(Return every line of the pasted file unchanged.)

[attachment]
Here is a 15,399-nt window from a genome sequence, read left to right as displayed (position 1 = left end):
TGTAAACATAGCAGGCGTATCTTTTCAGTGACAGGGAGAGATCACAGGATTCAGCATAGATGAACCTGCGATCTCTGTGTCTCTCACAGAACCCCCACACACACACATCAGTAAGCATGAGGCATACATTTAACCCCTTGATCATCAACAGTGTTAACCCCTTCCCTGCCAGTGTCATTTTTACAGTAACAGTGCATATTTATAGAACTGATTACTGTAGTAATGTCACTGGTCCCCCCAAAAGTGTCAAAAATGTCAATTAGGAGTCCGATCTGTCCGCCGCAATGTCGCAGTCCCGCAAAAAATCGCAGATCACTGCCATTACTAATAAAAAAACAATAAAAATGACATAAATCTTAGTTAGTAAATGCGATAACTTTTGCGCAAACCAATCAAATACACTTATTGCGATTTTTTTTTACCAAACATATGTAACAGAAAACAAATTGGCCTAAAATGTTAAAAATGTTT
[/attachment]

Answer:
Here is a 15,399-nt window from a genome sequence, read left to right as displayed (position 1 = left end):
TGTAAACATAGCAGGCGTATCTTTTCAGTGACAGGGAGAGATCACAGGATTCAGCATAGATGAACCTGCGATCTCTGTGTCTCTCACAGAACCCCCACACACACACATCAGTAAGCATGAGGCATACATTTAACCCCTTGATCATCAACAGTGTTAACCCCTTCCCTGCCAGTGTCATTTTTACAGTAACAGTGCATATTTATAGAACTGATTACTGTAGTAATGTCACTGGTCCCCCCAAAAGTGTCAAAAATGTCAATTAGGAGTCCGATCTGTCCGCCGCAATGTCGCAGTCCCGCAAAAAATCGCAGATCACTGCCATTACTAATAAAAAAACAATAAAAATGACATAAATCTTAGTTAGTAAATGCGATAACTTTTGCGCAAACCAATCAAATACACTTATTGCGATTTTTTTTTACCAAACATATGTAACAGAAAACAAATTGGCCTAAAATGTTAAAAATGTTT